During the 20oo’s (please pronounce as 20-aughts), PC gaming was considered dead. Thanks in part to Steam, PC has now become a bastion for gamers, offering some of the most creative independent games ever seen. Most are incredibly fun, like Gunpoint, while others such as Gone Home tell one of the most compelling stories within the medium. Then there’s games like Papers, Please. Though original and solidly crafted, I’m not entirely sure what to make of it.
The premise is simple, you work as a ID inspector for Arstotzka, an invented Soviet-esque country in a Cold War era. Your task is simple, check ID’s and either allow or deny entry. You’re paid daily according to how many ID’s you’ve processed. The meager earnings must then be spread across food, heat, and other necessities for your family. Every day has a time limit, only allowing for so many checks. This is where the anxiety comes in.
As the days go on, more and more stipulations are placed on your verification process. First only Arstotzkan citizens are allowed. The next day, all nationalities. A terrorist bomber, taking out himself and the border guard, cutting the second day short. The third day, all foreign visitors require a ticket. The next day, the ticket must be an entry permit. Eventually, you must verify the seal for every country, check the expiration date on the idea, use either fingerprinting or body scanners on potential terrorists, verify your findings against the rules of the day, and more. Honestly, it became a bit tense. Two unpenalized mistakes are allowed per day. On the third, pay is docked.
Developer Lucas Pope did an incredible job simulating the tense situations that no doubt have real life parallels spreading back for the last 50 plus years. Therein lies the problem, it was a little too good. I found the game to be too tense. I felt pressured into processing as many ID’s as possible (I averaged about 8 per day). As the verifications became more complicated, I was prone to making more errors. Eventually, I was barely able to survive the day. Coupled with the depressing feeling I had playing the game, reminded of past and present world events where situations like this were common, I couldn’t bare to continue. Of the 31 playable days, I stopped somewhere around day 14.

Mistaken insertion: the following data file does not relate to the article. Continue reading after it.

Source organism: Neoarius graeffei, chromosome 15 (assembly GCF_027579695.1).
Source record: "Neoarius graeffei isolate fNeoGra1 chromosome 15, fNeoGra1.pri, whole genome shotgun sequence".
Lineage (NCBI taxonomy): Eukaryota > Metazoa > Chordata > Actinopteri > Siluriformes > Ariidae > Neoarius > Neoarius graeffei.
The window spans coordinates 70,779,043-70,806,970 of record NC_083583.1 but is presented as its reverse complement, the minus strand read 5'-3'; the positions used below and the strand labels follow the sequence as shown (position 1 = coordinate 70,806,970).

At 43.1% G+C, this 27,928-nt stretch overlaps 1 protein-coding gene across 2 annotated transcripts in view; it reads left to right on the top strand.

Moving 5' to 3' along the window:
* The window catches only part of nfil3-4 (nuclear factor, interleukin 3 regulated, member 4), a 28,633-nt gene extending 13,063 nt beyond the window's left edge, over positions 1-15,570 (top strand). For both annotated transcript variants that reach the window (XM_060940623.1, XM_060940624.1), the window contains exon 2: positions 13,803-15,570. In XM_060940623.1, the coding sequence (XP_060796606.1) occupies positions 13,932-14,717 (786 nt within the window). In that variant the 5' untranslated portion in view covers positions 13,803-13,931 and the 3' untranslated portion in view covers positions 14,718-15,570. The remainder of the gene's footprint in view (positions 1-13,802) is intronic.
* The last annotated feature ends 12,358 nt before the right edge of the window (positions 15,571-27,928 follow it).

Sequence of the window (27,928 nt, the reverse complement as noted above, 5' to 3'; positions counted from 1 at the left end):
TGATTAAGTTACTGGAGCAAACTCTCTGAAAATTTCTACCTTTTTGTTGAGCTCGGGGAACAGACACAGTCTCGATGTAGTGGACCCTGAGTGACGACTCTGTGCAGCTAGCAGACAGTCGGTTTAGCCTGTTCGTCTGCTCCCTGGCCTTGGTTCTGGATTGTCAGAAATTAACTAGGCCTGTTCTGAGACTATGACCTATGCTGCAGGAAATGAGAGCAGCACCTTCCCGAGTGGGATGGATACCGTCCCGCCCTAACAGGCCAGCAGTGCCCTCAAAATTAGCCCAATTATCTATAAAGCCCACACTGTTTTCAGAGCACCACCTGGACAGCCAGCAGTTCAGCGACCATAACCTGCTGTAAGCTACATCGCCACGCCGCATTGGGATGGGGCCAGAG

The graphics and sound helped convey the drabness of the situation, adding, or detracting from my experience. That is to say, they were so effectively depressing, that playing was a sad experience.
Papers, Please is a solid puzzle game, with an infectious environment. I found no fault with the mechanics. It presents a solid puzzle experience with increasing difficulty. Sadly, its premise was too effective, detracting from my experience. I wouldn’t say this was a bad game, just not for me. Your mileage may vary.
Sound like your cup of tea? Which of the 20 endings did you get? Comment below!